Nathan Dickson

My oldest son and I have gotten to spend a lot of time together recently. He had to quarantine from school for a week from a possible COVID exposure. Since then we have spent a lot of time driving back and forth to various ball fields. As we were driving back from a flag football game this weekend, I looked over at him and thought for a minute about all the great time we’ve had together recently. I put my hand on his head and started to say to him what was on my mind, which was that our time together had been so special, and that as he grows up, I hope we can still get to spend special time like this.

But for some reason the words didn’t come out. Try as I might, nothing would come out, except tears. Eventually I was able to mutter something to the effect of what I was thinking, but I am not sure how much made it through.

When we think about what it means to tell the truth, we usually get caught up in meaning that we need to tell the facts. Facts are immensely important. With our kids and with our politics, we’ve got to be able to operate in an environment of trust based on facts. But truth and telling the truth in our own lives goes a lot deeper than facts.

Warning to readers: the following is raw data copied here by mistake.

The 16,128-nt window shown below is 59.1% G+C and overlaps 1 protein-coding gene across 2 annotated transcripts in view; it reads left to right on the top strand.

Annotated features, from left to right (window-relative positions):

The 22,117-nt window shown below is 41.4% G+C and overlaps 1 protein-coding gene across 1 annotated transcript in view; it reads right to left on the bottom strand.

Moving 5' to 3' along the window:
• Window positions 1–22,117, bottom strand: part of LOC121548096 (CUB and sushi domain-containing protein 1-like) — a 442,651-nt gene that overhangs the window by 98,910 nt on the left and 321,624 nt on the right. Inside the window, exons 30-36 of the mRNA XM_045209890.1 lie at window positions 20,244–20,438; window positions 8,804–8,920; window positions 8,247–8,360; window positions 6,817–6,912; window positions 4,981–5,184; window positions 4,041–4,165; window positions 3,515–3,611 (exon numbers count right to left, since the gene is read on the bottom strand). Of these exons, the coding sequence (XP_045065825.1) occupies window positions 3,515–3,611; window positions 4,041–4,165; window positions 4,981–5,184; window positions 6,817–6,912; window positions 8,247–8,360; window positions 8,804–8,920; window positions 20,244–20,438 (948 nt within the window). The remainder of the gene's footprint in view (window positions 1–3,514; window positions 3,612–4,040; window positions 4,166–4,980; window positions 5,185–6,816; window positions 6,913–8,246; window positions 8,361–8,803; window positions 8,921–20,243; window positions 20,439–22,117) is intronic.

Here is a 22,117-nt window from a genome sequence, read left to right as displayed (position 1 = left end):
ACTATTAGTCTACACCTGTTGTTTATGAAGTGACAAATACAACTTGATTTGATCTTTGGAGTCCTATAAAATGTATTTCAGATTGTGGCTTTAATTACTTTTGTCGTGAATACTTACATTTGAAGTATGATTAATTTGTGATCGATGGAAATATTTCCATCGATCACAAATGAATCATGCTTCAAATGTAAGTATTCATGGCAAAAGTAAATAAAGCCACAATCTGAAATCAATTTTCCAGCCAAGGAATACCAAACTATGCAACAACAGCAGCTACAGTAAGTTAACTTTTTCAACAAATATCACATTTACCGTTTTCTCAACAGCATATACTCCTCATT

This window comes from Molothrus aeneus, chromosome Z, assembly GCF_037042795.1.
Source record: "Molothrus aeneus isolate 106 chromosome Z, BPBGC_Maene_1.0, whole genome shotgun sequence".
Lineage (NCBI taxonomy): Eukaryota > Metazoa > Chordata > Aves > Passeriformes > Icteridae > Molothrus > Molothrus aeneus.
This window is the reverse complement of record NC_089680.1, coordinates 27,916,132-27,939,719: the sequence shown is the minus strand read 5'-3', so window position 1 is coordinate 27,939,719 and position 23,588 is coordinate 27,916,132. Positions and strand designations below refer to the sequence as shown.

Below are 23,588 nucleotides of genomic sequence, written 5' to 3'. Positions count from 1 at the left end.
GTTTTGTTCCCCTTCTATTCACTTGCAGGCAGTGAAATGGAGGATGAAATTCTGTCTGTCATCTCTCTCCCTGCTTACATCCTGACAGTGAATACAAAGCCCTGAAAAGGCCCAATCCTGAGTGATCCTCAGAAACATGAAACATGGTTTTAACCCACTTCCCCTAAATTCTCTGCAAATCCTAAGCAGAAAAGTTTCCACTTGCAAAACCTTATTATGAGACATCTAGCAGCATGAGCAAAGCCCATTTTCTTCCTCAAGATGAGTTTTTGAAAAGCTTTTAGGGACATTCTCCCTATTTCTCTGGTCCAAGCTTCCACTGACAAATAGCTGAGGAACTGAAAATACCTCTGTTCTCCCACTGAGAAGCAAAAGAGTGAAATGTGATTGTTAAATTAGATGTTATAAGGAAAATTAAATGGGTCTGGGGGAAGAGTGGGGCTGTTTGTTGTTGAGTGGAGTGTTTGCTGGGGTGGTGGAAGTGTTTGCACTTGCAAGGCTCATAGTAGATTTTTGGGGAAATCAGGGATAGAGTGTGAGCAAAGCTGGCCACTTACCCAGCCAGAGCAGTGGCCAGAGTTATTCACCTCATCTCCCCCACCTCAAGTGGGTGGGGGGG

It's not every day or every week, even, that I have to pause before I speak because the words I am trying to say are striking at a place deep inside me and getting at something that affects me on an emotional level. Yet those words that are the hardest to say are the words of deepest truth in my life. Raising kids and knowing that, if I do it right, they will grow up and live independent from me is as deep a truth as there is for me as a father. It’s not something I think about every day, but it’s as big a part of my life as anything ever will be. Telling my wife, my kids, my mom, and my close friends that I love them is telling my deepest truth that I have. It is not something to be taken lightly. Putting myself in a mindset to be open to the magnitude of that is life-giving to me and to them, even if I don’t go to that place when I speak that truth as often as I should. Of course, this works the other way as well. Naming aloud that you are depressed or grieving or in an unhappy relationship can be terrifying yet absolutely liberating in terms of being able to move through and heal a brokenness.

What are the truths at the heart of your life? What matters more than anything? What and who are your purposes, what is causing you suffering, what is it about this life that makes it the most worth living to you? I hope you can spend time reflecting on these and naming them. Tell your truth to yourself, and tell your truth to those who are important in your life. Choke up, blabber through it if you have to, but touch base with your truth and tell it.

Nathan Dickson is an attorney with Jinks, Crow & Dickson, P.C.

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